In the days after Jayson Blair resigned in shame from the New York Times, everyone tried to reach him. Television, radio, newspapers, magazines, old friends, colleagues. He spoke to almost no one.

But he did call one person — an agent named David Vigliano about a book and movie deal. Those deals are now in motion. And that’s all you need to know about Jayson Blair.

This was a story about lying, cheating, plagiarism, racial preference, white guilt, newsroom culture and flat-out ignorance. But mostly it was about the arrogant entitlement of one 27-year-old semi-journalist, who, in interviews last week, revealed himself to be little more than a spoiled child who smokes and drinks.

To read Blair’s quotes is to want to scream, “Grow up!” He calls his editors
“idiots” (the ones who kept giving him chances to redeem himself). He suggests his booze and drug habits might be the Times’ fault. (“Do you pick up the substance because of the environment you’re in?” he ponders.) He even complains that another disgraced writer, Stephen Glass, who did his lying for the New Republic, is getting better treatment.

Says Blair: “I fooled some of the most brilliant people in journalism.”

Amazing, isn’t it? Even in shame, he’s not getting enough credit.

The bottom line

This is one mixed-up kid. But there were ample warnings. His high school journalism was riddled with red flags. His university colleagues considered him a liar and a potential plagiarist; he resigned from his college paper.

Even so, he was given internships at — note this — the Washington Post, the Boston Globe and the New York Times. That’s the grand slam of internships, folks, and no matter what anyone tells you, that was about race. So was this African-American’s quick ascension at the Times, which he joined without graduating from college (he lied about that, too — a fire-able offense, if anyone had bothered to check). Despite repeated irresponsible behavior, questionable reporting, and a boss who told his superiors, “We must stop Jayson from writing for the Times,” Blair was promoted and assigned to two of the biggest stories of the year.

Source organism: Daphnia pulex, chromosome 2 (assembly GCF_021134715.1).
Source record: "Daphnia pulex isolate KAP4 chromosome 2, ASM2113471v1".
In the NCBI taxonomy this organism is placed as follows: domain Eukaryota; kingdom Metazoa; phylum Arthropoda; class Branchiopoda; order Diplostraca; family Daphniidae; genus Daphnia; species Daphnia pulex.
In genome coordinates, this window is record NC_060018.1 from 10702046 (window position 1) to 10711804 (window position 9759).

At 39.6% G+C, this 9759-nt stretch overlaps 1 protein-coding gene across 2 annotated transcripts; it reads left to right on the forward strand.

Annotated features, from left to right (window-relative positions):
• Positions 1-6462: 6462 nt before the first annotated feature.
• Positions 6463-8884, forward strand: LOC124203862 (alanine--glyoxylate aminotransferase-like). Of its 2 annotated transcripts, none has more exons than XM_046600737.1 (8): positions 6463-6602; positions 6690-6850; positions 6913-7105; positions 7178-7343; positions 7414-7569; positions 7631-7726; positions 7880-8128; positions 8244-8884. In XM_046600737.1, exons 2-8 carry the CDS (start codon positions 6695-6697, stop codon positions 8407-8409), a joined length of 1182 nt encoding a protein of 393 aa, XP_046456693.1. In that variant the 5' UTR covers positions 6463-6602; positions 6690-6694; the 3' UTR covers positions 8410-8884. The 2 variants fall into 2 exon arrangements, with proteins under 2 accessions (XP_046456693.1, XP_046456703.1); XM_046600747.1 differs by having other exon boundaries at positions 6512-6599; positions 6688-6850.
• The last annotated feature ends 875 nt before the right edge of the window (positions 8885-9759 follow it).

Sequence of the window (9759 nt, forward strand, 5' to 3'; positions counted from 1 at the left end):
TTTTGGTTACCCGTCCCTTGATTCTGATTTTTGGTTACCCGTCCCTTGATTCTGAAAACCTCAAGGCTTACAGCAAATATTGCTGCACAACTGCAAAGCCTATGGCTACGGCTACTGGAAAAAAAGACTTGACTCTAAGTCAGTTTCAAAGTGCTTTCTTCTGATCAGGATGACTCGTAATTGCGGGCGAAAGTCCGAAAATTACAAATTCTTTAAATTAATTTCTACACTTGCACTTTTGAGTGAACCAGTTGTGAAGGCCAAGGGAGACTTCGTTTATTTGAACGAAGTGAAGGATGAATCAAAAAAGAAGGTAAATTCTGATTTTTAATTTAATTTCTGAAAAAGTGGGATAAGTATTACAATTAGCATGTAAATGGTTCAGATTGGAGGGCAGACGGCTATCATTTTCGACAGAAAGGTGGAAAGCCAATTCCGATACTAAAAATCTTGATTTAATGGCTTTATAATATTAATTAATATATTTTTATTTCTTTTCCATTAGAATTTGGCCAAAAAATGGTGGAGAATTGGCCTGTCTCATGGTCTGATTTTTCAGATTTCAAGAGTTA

How does that happen? It happens because newsrooms are so devoted to diversity, they sometimes overlook what no normal business would overlook: the incompetence of an employee. When asked if Blair was given too many chances out of racial guilt, Howell Raines, the executive editor, said, “As a white man from Alabama . . . when I look into my heart . . . the answer is yes.”

Raines may think he’s doing an honorable mea culpa here. If I were black, I’d be insulted. Opening the doors is different than letting people jump out the window. By giving Blair so many chances, the Times insulted every other minority journalist whose hard work and earned promotions now might be questioned.

No sense of remorse

Having said that, in the end, only Blair’s ascension can be pinned on the Times. His actions are his own doing. So is his posing for the cover of Newsweek puffing a cigarette like some rogue agent. For all his talking last week, I never saw the words, “I’m sorry. What I did was terrible.”

Instead, he called himself “young and conflicted.” He talked about his favorite plagiarism. (His favorite? What is this? “American Idol”?) He even said, “In order for Jayson Blair the human being to live, Jayson Blair the journalist had to die.”

Oh, please. I know it’s going to be a movie. I didn’t know he was writing it.

The sad lesson is that Blair, a kid addicted to the fast flash of attention, will likely get it and make big money for it. What he doesn’t get is that journalism is not Hollywood. It’s not about closing the deal. It’s not about face time. It’s about — simply put — telling the truth.

On that, he failed miserably, not because he was black or vulnerable or persecuted. Because he was unable or unwilling to do it. Last week Blair told CNN, “I hope to . . . write and share my story so that it can help others heal.”

Heal yourself, kid. We’re busy working out here.

Contact MITCH ALBOM at 313-223-4581 or albom@freepress.com.

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